Charles Hathaway via plug on 3 Jan 2022 14:41:27 -0800

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Re: [PLUG] Very weird error with make (constant segfaulting)

Small nit; there's no return on your main function. What happens if you add one?

Does this happen with other programs?


On Mon, Jan 3, 2022, 14:26 Mark Bergman via plug <> wrote:
In the message dated: Mon, 03 Jan 2022 09:11:29 -0500,
The pithy ruminations from Lynn Bradshaw via plug on
[[PLUG] Very weird error with make (constant segfaulting)] were:
=> So I was about to start compiling some software project and make
=> segfaulted. I thought it might have been a fluke, so I tried again,

Was it truely the "make" executable that segfaulted, or was it part of
the compile chain called by Make (lex, yacc, gcc, ld) that segfaulted?

Was it actually during compilation (indicating a likely hardware error
or corrupt tool or library), or was it after compilation, ie., if the
Makefile ran tests of the executable, indicating that the binaries
produced aren't compatible with the hardware & OS?

=> same thing, repeatedly. Tried backing out of the shell or tmux

Repeatedly? At the same step in compilation each time? Does the problem
happen when compiling other software packages?

I've seen compilation fail with very odd errors (in old versions of
cc/gcc) when the source code had non-ASCII characters or was corrupt.

Get another copy of the package & be sure that the code is valid (not
a corrupted download, UTF-8 issue, etc).

I'd verify the installed packages ("make" and other parts of the build
chain, the libraries used for compilation, etc) and possibly reinstall.

=> altogether, restarting the terminal emulator, using bash (normal
=> choice is zsh on this one) and ultimately only restarting the entire
=> machine fixed it.

Changing your shell will have almost no affect on this ("almost", except
for unlikely instances where a interactive setting -- shell variable,
usually -- caused the issue, and that setting isn't enabled in a shell
startup file).

=> I don't think it's dodgy hardware because a) only make has ever done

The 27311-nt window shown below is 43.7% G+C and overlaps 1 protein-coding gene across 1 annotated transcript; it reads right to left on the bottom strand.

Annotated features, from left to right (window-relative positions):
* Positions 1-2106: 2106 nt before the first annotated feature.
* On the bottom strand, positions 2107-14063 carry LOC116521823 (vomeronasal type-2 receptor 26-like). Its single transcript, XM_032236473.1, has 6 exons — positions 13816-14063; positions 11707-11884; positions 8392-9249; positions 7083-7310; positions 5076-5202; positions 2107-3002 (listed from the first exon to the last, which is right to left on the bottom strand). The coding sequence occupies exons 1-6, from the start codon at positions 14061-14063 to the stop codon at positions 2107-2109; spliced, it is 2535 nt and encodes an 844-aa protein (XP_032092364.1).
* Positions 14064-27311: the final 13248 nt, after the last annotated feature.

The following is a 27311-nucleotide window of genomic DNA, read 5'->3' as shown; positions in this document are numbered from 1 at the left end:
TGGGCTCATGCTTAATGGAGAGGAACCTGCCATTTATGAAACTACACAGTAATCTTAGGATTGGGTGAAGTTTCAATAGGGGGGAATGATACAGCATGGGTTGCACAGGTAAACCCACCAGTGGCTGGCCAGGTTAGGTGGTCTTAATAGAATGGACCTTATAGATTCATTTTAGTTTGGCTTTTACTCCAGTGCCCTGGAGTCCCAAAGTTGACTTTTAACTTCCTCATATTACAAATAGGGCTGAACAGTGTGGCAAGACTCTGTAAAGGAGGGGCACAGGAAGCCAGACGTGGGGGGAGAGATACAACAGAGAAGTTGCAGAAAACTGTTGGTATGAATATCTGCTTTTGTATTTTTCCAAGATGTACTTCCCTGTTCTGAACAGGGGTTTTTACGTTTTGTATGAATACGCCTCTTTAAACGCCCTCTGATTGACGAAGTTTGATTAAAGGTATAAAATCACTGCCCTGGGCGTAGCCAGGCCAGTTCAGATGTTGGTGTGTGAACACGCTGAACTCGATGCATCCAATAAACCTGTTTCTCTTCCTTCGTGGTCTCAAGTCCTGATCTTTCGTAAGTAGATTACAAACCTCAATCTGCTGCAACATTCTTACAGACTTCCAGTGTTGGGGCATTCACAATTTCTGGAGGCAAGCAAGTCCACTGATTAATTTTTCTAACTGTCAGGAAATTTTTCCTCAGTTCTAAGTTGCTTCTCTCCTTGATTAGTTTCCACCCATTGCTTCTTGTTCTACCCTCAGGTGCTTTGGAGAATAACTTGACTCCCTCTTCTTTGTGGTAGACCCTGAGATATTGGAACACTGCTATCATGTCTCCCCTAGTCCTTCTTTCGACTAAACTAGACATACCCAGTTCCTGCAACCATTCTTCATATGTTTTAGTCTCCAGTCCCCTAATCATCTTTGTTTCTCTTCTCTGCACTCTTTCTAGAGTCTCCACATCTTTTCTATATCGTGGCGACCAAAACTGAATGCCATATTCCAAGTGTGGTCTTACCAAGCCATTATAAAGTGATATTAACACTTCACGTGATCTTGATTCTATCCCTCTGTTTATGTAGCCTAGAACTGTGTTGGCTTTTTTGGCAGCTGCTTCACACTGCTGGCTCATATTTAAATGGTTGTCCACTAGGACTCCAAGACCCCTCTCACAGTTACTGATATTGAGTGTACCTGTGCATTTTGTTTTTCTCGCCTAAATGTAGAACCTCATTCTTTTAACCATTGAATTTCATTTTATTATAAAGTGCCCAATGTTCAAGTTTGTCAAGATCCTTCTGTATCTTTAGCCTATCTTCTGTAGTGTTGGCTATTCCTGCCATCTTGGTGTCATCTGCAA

=> this (I think it's the second or third time now) and b) the hardware
=> in question is reasonably new and also c) the uptime that of course
=> got wiped out was nearly three weeks. The one hardware possibility
=> that comes to mind is that it's a Raspberry Pi (four cores, ARMv7
=> Processor rev 3 (v7l)) and something just slipped under the radar that
=> maybe wouldn't have if it had been an Intel or Intel-like processor.

Compilation is a pretty stressful operation -- to the point where kernel
compilation was often used as part of a system burn-in or acceptance
test. It will often expose problems in marginal RAM or CPUs, issues
that only appear when an component is at high temperature, or a marginal
powersupply (a frequent RPI issue).

Are you using an SD card for storage? I've see with my 5 (6?) PIs that
the SD card is the weakest link -- with frequent corruption. I don't
care much, as the PIs are easily reimaged and reconfigured and I don't do
compilation there, but you may find that a better class of SD card helps.

If you're using external storage (SSD via USB, for example), carefully
check the RPI power supply, cooling, and use a separate power source
for the storage device if possible.

However, if it is a hardware problem, you can probably cause it through
other CPU/RAM intensive operations, and processes other than just "make"
are likely to show faults as well.

Mark Bergman    Biker, Rock Climber, SCUBA Diver, Unix mechanic, IATSE #1 Stagehand
'94 Yamaha GTS1000A^1                                         2015 Aprilia Caponord

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